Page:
“I have had seizures for many years where I constantly fiddle with my face to empty every pore of my skin and scrape every imperfection in front of my magnifying mirror, confides Élise, 25 years old. This mania started at puberty, with the onset of acne. It has become a real obsession that I still can’t get rid of while it leaves me with redness and scabs that make me ashamed. I no longer go out without a thick layer of covering makeup. And when my skin is too puffy, I decline all invitations.
For Élise, as for thousands of other young women, this fad has turned into a nightmare. She spends hours scrutinizing herself in the bathroom for immediate relief.
But the the other side of the coin is heavy: scars, guilt, loss of self-esteem, social isolationetc… A vicious circle that it is fortunately possible to break.
A compulsive disorder to be taken seriously
“Dermatillomania is halfway between obsessive compulsive disorder (OCD) and addiction, explains the dermatologist Dermato Drey, instagrammeryoutuber and author of Make peace with your skin (ed. Larousse). With each crisis, a part of you wants to do well by ridding your skin of impurities. These repeated scratchings and pressings provide a kind of trance that helps you forget your daily worries. But afterwards, the return to reality is difficult because the marks are there and aggravate the bad self-image”.
We are all a little dermatillomaniac, but in some the disorder remains mild and does not disturb daily life, while in others, attacks are frequent and have an impact on quality of life.
“These are increasing in number, notes Dermato Drey, because the pressure on physical appearance is amplified by social networks”. And of course, young women are the most affected.
Of the 19,686 subscribers to Instagram account @peau.ssibledevoted to dermatillomania, 94.7% are female and only 5.2% male.
Double support needed
“Faced with a dermatillomaniac, the starting point of the consultation is generally acne, scars, spots, etc…, observes Dermato Drey. A medical response must therefore be given, but it is absolutely necessary to make the patient understand immediately that psychological support is also necessary”.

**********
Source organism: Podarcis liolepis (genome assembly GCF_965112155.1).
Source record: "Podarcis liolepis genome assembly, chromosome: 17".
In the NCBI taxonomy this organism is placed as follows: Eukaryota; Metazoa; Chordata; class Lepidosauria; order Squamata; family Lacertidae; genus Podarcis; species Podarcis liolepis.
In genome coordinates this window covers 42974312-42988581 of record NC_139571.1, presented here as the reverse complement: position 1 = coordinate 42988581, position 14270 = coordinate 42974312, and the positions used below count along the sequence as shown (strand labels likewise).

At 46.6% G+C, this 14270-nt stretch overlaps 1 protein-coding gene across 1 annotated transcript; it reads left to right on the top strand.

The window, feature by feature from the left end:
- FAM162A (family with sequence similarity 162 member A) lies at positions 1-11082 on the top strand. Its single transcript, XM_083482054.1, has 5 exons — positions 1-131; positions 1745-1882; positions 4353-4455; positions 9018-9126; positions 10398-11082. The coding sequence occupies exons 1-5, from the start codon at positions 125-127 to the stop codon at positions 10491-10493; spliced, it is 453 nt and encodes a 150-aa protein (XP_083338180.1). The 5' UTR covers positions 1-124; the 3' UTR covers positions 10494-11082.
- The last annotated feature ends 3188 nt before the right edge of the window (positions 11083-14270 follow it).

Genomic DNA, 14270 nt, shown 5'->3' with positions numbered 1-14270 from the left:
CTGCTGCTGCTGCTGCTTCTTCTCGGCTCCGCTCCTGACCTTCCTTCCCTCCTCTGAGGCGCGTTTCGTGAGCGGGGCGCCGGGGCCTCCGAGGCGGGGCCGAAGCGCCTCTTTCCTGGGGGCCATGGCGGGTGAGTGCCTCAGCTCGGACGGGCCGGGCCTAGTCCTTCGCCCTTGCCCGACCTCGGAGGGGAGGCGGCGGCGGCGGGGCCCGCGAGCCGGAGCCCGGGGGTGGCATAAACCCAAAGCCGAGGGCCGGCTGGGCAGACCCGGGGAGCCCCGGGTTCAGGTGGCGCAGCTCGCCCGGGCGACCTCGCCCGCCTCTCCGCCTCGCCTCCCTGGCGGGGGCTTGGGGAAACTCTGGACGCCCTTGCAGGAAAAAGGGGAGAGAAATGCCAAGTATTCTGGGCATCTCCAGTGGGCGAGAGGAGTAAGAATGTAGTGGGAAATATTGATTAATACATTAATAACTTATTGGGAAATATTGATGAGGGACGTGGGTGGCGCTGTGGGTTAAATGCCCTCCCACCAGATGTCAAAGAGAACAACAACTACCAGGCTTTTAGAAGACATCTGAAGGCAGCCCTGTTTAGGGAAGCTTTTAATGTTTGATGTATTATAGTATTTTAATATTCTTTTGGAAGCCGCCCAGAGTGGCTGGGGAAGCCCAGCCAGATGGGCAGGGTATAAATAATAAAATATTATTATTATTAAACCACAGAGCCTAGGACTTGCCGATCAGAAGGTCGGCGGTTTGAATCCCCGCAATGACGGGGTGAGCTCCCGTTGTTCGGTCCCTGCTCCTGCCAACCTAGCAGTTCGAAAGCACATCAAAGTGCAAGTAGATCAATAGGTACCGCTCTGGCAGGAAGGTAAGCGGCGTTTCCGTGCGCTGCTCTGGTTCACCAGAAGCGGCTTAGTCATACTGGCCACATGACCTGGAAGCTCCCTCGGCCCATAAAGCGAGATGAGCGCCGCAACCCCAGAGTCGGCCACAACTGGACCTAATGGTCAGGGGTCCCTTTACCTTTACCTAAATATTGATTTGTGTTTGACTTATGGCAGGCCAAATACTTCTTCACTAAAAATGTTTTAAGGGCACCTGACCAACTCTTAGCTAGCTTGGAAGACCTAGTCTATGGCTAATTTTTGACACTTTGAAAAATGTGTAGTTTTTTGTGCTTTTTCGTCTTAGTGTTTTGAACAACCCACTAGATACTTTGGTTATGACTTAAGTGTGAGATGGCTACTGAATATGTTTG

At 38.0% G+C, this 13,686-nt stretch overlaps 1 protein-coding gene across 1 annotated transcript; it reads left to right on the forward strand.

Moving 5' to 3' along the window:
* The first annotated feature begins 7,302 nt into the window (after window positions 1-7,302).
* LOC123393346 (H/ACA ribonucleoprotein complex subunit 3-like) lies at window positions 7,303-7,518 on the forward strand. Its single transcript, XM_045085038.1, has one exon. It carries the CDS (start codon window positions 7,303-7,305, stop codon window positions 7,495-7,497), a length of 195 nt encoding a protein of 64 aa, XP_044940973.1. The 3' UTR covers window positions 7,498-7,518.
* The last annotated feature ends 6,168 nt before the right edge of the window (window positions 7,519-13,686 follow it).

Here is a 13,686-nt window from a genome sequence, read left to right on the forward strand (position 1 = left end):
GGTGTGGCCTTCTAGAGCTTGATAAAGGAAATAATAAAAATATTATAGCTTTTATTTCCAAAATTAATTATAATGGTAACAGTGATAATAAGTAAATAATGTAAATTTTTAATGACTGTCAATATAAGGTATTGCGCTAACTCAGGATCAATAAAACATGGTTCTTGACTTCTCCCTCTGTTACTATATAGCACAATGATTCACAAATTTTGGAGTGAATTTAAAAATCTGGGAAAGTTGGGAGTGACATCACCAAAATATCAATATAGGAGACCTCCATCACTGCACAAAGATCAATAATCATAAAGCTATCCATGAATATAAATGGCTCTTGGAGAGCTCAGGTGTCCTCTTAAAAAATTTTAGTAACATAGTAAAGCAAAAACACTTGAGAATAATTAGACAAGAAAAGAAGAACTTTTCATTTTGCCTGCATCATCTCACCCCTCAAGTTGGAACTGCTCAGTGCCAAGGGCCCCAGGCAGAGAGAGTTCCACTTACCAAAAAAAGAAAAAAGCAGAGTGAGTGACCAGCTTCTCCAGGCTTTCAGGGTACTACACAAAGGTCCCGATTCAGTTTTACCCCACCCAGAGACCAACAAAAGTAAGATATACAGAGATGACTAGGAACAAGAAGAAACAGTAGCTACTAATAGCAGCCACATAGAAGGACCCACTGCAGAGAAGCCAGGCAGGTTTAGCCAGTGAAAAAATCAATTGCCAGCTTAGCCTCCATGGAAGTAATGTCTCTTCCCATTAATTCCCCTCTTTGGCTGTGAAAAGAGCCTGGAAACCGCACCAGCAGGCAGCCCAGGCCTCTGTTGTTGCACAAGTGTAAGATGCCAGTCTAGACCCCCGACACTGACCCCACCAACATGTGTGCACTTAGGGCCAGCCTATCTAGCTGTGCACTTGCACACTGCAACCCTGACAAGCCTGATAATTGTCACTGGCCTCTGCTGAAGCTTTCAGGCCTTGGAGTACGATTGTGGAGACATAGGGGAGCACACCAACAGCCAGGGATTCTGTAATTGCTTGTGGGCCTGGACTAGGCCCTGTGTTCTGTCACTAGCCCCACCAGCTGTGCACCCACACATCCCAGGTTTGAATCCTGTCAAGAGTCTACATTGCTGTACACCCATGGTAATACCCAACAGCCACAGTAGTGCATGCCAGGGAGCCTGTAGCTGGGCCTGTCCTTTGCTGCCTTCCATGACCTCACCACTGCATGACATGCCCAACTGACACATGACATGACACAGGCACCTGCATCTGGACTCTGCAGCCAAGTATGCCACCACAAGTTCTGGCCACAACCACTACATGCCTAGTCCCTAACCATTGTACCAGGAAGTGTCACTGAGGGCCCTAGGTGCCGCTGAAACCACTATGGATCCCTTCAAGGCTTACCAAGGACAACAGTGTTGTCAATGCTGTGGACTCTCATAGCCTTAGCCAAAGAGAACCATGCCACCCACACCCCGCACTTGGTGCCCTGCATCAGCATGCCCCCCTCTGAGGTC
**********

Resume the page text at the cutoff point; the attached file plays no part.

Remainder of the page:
Awareness of the problem is indeed the first step to get out of it., but relying on his will alone is not enough. “Psychological care is essential, with a psychotherapist or psychiatrist to identify and act on conflicts, sources of tension that are evacuated by dermatollomania”, specifies the dermatologist.
“It’s not easy to reveal this part of me that I have kept hidden for a long time. But in the end why be ashamed of it? It’s part of my story. And healing also goes through acceptance”, testifies Camille Montaz, patient-expert author of the account @peau.ssible and book My story with dermatillomania.
After 15 years of severe dermatillomania, this 28-year-old woman consulted all kinds of practitioners (psychologist, naturopath, sophrologist, etc.) to understand where her injuries came from and change her thought patterns. “A change then took place gradually in me, in my body (before happening in my head)… Until the total healing of this disorder which had made me suffer so much”, she says.
Solutions that help
There is no need to rush too quickly towards aesthetic treatments (micro-dermabrasion, peeling with glycolic acid, fractional laser, etc.) because as long as you have not made enough progress on the path to healing, these treatments are not recommended. But there are a few tricks that give a nice boost, like hide mirrors at home to be less tempted to examine yourself from every angle. Cutting your nails very short or having false nails applied can also be effective in losing your scratching marks.
Exercising, eating healthy, breaking free from toxic relationships, spending time in nature, and getting enough sleep are also helpful. And since dermatillomania often develops on anxious ground, relaxation and mindfulness meditation sessions are also welcome.
To feel less alone in the face of this problem, join a community like @peau.ssible in order to dialogue with other people with the same disorder and benefit from the sharing of experiences.
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Torn off scabs, crushed pimples… Are you a dermatillomaniac?
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